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Summary for 3126 37th PL / Parcel ID 5700002785 / Inv #

Historic Name: Common Name:
Style: Arts & Crafts Neighborhood: Mount Baker
Built By: Year Built: 1909
In the opinion of the survey, this property appears to meet the criteria of the Seattle Landmarks Preservation Ordinance.
Built in 1909 at a cost of $2900, this building was designed by the Seattle architecture firm of Knipe & West. D. James owned the building. In 1917, the building was owned by M. Alexander, who hired contractor, H. D. Garland, to build a one-story addition over the back porch. Edna May Playter purchased the building in March of 1936. Ca 1937, John D. Corkille moved into the building and resided there through 1938. By 1943, Carroll J. Shoe lived in the house, followed by James A. Meiklejohn by 1954 through 1961. Walter Williams bought the building in May of 1965 for $14,500 and remained in the house through 1968. Robert L. Rodin purchased the residence in March of 1972 for $22,500. The Mount Baker neighborhood comprises two north-south tending ridges located southeast of downtown Seattle along Lake Washington. Initial development of the area occurred relatively late, post-1900, following the construction of the Rainier Avenue Electric Street Railway in the 1890s. York Station on Rainier Avenue and the Dose Addition were developed earlier than the Mount Baker Park Addition, platted in 1907 by the Hunter Tract Improvement Company. The Mount Baker Park Addition represents the core of the neighborhood and is its primary character-defining feature. Mount Baker Park is one of Seattle’s earliest planned residential communities that successfully integrated the natural environment and a relatively exclusive residential neighborhood in its layout of lots, streets, boulevards, and parks. The houses, primarily built between 1905 and 1929, reflect a variety of eclectic and Northwest-based architectural styles, and include designs by many prominent local architects. Other important influences were the streetcar connection with downtown Seattle, the integration of local parks and boulevards into the Olmsted system, the construction of Franklin High School in 1912, and the building of the Mount Baker tunnel and Lacey V. Murrow Floating Bridge to Mercer Island in 1940. Today this middle-to-upper income neighborhood remains predominantly residential, is home to an ethnically diverse population, and retains much of its planned character.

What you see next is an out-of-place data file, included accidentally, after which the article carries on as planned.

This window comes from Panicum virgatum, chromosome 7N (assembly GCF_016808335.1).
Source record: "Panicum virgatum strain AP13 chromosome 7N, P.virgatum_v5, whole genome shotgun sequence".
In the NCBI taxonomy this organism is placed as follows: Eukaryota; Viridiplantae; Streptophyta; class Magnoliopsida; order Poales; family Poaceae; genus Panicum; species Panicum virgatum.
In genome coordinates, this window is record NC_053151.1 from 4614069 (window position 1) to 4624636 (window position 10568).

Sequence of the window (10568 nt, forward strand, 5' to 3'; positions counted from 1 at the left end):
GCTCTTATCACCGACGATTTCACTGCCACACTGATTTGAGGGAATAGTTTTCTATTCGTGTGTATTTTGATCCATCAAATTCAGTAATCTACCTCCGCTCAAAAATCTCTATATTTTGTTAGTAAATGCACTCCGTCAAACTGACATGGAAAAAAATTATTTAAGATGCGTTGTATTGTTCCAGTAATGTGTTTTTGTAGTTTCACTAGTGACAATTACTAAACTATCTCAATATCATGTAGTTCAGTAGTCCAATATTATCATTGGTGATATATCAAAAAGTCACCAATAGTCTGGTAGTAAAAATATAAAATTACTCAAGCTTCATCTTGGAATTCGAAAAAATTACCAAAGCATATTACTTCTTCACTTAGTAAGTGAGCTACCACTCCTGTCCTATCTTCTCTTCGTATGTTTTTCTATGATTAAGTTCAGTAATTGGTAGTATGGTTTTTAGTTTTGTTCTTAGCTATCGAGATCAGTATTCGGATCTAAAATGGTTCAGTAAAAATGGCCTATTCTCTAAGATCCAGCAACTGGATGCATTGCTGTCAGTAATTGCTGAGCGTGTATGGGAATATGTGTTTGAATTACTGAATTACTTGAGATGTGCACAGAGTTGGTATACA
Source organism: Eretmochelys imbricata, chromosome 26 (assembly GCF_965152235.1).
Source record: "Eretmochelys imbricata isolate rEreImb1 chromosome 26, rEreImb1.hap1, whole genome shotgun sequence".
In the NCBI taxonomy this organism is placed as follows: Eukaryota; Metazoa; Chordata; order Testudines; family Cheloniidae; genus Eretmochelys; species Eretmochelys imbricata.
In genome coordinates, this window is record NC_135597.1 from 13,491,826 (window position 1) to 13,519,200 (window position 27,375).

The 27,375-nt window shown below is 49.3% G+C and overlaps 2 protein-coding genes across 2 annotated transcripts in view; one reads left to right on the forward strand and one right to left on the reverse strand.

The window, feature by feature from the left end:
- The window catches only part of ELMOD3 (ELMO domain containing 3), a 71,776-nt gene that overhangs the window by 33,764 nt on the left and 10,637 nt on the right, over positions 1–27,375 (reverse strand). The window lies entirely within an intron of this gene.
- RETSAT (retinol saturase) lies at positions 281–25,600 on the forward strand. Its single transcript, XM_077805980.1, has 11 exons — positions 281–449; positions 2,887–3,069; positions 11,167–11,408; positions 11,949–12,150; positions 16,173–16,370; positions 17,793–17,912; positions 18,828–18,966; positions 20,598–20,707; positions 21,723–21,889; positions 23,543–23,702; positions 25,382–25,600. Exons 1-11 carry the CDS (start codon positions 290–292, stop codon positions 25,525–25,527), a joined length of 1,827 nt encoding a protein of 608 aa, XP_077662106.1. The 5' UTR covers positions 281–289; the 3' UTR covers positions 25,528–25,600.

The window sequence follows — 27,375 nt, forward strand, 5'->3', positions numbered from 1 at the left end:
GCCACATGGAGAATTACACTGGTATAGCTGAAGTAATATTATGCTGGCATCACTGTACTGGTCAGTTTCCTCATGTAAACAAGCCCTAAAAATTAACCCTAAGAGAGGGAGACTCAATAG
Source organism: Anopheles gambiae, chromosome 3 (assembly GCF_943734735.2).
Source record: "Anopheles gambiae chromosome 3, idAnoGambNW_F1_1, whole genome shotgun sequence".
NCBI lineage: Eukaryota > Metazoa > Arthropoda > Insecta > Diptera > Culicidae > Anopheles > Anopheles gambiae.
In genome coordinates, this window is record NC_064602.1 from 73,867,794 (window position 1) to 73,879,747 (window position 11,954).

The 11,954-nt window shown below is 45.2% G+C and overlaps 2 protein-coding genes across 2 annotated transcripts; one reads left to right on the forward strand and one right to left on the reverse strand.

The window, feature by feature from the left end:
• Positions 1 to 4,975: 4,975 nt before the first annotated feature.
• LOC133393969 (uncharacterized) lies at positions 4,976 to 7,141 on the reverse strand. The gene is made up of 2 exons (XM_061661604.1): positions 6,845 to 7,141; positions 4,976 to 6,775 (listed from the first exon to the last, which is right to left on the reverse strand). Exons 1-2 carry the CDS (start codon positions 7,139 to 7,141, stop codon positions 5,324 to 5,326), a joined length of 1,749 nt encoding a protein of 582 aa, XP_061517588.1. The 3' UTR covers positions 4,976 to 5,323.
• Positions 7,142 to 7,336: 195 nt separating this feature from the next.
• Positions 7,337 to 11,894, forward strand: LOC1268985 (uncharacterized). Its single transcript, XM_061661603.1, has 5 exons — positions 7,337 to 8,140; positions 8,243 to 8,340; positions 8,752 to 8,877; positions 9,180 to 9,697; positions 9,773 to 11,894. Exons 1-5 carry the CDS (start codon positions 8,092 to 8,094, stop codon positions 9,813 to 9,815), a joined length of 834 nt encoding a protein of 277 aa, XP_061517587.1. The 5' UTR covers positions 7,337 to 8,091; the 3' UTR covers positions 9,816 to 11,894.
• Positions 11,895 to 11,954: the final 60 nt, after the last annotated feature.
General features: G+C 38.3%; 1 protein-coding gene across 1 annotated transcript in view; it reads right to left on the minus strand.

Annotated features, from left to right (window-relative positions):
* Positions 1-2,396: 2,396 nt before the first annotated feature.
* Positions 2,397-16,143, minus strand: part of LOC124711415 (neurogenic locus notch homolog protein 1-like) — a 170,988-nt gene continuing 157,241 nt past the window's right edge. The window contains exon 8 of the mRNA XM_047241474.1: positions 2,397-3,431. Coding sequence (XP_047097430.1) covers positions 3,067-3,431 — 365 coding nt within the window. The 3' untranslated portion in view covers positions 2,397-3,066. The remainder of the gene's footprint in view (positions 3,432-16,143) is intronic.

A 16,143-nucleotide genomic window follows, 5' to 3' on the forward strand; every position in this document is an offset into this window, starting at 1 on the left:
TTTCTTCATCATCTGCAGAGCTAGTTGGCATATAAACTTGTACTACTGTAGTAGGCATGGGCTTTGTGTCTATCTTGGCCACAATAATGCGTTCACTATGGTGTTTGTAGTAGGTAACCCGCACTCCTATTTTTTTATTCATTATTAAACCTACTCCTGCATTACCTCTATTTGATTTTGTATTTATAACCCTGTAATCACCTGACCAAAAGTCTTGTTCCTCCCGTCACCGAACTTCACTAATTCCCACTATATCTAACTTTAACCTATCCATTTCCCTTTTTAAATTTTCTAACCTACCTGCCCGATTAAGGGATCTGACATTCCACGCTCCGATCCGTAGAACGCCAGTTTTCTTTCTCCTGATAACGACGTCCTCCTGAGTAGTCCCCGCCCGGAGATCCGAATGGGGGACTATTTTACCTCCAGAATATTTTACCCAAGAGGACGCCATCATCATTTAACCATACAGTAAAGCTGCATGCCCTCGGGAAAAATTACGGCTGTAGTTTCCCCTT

Built in 1909, this Arts and Crafts style single-family dwelling stands on a square lot. The building is oriented to Thirty-Seventh Place South on a flat site 5’-7’ above street level. This 896 square foot, one-and-one-half story house with a full daylight basement features a rectangular plan, measuring approximately 28’ by 32’, with a 5’ by 14’ porch. A poured concrete foundation supports the wood frame, shingle-clad superstructure. Asphalt composition roofing covers the gable roof. Broad eaves and a triple gable dormer define the roofline. The gable ends are detailed with timber in a triangular shape with vertical members. The windows consist of diamond-shaped panes over one pane. The entrance is located off to one side of a front porch with a recessed area for the front door. A side chimney services this house.

Detail for 3126 37th PL / Parcel ID 5700002785 / Inv #

Status: Yes - Inventory
Classication: Building District Status:
Cladding(s): Shingle Foundation(s): Concrete - Poured
Roof Type(s): Gable Roof Material(s): Asphalt/Composition
Building Type: Domestic - Single Family Plan: Rectangular
Structural System: Balloon Frame/Platform Frame No. of Stories: one & ½
Unit Theme(s):
Changes to Windows: Intact
Changes to Plan: Intact
Changes to Original Cladding: Intact
Major Bibliographic References
City of Seattle DCLU Microfilm Records.
King County Property Record Card (c. 1938-1972), Washington State Archives.
Polk's Seattle Directories, 1890-1996.
City of Seattle. Survey of City-Owned Historic Resources. Prepared by Cathy Wickwire, Seattle, 2001. Forms for Ravenna Park structures.
Historic Seattle Preservation and Development Authority. "Mount Baker: An Inventory of Buildings and Urban Design Resources."
Mount Baker Community Club. Flowers We All Love Best in Mount Baker Park, (reprint of 1915 ed.)
Tobin, Caroline. (2004) "Mount Baker Historic Context Statement."

Photo collection for 3126 37th PL / Parcel ID 5700002785 / Inv #

Photo taken Nov 04, 2003

Photo taken Nov 04, 2003

Photo taken
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